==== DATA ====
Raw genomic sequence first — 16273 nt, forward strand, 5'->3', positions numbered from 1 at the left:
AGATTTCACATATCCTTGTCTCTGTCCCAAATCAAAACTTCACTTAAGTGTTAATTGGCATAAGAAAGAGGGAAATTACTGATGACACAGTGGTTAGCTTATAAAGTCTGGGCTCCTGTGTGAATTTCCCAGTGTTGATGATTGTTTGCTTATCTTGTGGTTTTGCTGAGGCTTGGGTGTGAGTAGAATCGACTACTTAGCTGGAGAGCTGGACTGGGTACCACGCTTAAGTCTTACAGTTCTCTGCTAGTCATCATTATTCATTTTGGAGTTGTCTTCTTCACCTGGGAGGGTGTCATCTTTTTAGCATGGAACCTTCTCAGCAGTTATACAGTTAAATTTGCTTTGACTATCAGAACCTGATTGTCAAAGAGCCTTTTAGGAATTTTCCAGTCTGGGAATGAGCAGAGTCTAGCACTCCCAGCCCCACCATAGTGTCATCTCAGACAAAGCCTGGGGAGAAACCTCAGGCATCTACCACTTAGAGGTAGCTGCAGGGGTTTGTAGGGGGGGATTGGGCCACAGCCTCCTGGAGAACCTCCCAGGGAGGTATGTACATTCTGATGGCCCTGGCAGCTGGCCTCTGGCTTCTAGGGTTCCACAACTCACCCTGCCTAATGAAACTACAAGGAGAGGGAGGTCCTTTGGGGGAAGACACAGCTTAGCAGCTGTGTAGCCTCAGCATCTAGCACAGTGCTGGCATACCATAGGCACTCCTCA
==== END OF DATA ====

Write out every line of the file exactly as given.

Raw genomic sequence first — 16273 nt, forward strand, 5'->3', positions numbered from 1 at the left:
AGATTTCACATATCCTTGTCTCTGTCCCAAATCAAAACTTCACTTAAGTGTTAATTGGCATAAGAAAGAGGGAAATTACTGATGACACAGTGGTTAGCTTATAAAGTCTGGGCTCCTGTGTGAATTTCCCAGTGTTGATGATTGTTTGCTTATCTTGTGGTTTTGCTGAGGCTTGGGTGTGAGTAGAATCGACTACTTAGCTGGAGAGCTGGACTGGGTACCACGCTTAAGTCTTACAGTTCTCTGCTAGTCATCATTATTCATTTTGGAGTTGTCTTCTTCACCTGGGAGGGTGTCATCTTTTTAGCATGGAACCTTCTCAGCAGTTATACAGTTAAATTTGCTTTGACTATCAGAACCTGATTGTCAAAGAGCCTTTTAGGAATTTTCCAGTCTGGGAATGAGCAGAGTCTAGCACTCCCAGCCCCACCATAGTGTCATCTCAGACAAAGCCTGGGGAGAAACCTCAGGCATCTACCACTTAGAGGTAGCTGCAGGGGTTTGTAGGGGGGGATTGGGCCACAGCCTCCTGGAGAACCTCCCAGGGAGGTATGTACATTCTGATGGCCCTGGCAGCTGGCCTCTGGCTTCTAGGGTTCCACAACTCACCCTGCCTAATGAAACTACAAGGAGAGGGAGGTCCTTTGGGGGAAGACACAGCTTAGCAGCTGTGTAGCCTCAGCATCTAGCACAGTGCTGGCATACCATAGGCACTCCTCA